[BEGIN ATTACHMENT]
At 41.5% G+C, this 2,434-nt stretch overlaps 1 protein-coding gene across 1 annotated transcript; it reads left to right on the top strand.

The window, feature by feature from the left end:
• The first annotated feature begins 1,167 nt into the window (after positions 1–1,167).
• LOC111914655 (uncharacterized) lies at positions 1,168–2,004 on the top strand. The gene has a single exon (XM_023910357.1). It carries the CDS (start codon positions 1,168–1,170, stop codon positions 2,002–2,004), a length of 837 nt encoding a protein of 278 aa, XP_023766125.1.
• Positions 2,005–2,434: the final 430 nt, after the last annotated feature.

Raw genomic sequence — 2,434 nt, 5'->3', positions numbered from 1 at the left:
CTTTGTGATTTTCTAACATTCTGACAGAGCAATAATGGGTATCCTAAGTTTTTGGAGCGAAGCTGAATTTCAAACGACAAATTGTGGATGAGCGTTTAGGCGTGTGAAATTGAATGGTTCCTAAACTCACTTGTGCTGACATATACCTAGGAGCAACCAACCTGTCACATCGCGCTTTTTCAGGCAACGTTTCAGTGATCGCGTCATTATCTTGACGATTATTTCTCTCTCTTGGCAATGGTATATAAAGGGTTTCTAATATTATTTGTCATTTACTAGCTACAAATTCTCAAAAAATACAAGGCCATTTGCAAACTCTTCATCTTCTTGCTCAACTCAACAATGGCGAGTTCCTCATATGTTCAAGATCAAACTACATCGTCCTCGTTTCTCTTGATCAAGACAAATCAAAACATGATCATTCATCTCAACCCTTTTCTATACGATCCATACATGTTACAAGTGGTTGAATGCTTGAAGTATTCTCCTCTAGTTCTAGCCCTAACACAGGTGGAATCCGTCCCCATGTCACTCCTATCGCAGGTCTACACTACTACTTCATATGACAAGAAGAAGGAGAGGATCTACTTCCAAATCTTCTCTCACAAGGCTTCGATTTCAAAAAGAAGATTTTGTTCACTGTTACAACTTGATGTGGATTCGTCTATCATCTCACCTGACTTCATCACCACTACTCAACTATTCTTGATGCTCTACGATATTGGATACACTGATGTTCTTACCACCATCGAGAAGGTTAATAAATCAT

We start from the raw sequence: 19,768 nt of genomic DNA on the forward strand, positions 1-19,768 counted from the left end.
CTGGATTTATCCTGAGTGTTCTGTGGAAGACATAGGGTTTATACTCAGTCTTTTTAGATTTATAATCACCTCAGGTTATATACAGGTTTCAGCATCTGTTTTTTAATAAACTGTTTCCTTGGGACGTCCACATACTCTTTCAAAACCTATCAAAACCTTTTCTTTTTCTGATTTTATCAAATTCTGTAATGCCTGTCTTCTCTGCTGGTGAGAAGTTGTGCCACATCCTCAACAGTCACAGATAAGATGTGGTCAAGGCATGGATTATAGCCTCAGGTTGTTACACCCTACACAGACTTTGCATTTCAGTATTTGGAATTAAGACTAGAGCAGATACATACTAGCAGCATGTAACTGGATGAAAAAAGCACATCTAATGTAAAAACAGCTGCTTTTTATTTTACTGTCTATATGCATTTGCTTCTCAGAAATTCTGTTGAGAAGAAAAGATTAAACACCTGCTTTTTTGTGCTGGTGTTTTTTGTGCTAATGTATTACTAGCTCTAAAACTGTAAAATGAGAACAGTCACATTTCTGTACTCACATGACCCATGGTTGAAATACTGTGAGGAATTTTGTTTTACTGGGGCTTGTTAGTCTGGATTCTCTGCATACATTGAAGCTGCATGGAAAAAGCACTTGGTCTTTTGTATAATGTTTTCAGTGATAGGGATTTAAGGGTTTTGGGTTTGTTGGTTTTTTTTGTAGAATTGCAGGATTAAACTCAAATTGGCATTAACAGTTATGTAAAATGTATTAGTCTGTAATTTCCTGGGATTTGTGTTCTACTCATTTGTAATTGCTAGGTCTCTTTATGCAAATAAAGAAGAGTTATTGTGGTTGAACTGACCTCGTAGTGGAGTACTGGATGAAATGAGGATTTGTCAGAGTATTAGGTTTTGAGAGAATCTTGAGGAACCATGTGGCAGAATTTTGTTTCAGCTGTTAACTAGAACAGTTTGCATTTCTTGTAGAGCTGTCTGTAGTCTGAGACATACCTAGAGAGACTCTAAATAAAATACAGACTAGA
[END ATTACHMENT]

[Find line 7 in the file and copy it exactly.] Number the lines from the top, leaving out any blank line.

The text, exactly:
CTTTGTGATTTTCTAACATTCTGACAGAGCAATAATGGGTATCCTAAGTTTTTGGAGCGAAGCTGAATTTCAAACGACAAATTGTGGATGAGCGTTTAGGCGTGTGAAATTGAATGGTTCCTAAACTCACTTGTGCTGACATATACCTAGGAGCAACCAACCTGTCACATCGCGCTTTTTCAGGCAACGTTTCAGTGATCGCGTCATTATCTTGACGATTATTTCTCTCTCTTGGCAATGGTATATAAAGGGTTTCTAATATTATTTGTCATTTACTAGCTACAAATTCTCAAAAAATACAAGGCCATTTGCAAACTCTTCATCTTCTTGCTCAACTCAACAATGGCGAGTTCCTCATATGTTCAAGATCAAACTACATCGTCCTCGTTTCTCTTGATCAAGACAAATCAAAACATGATCATTCATCTCAACCCTTTTCTATACGATCCATACATGTTACAAGTGGTTGAATGCTTGAAGTATTCTCCTCTAGTTCTAGCCCTAACACAGGTGGAATCCGTCCCCATGTCACTCCTATCGCAGGTCTACACTACTACTTCATATGACAAGAAGAAGGAGAGGATCTACTTCCAAATCTTCTCTCACAAGGCTTCGATTTCAAAAAGAAGATTTTGTTCACTGTTACAACTTGATGTGGATTCGTCTATCATCTCACCTGACTTCATCACCACTACTCAACTATTCTTGATGCTCTACGATATTGGATACACTGATGTTCTTACCACCATCGAGAAGGTTAATAAATCAT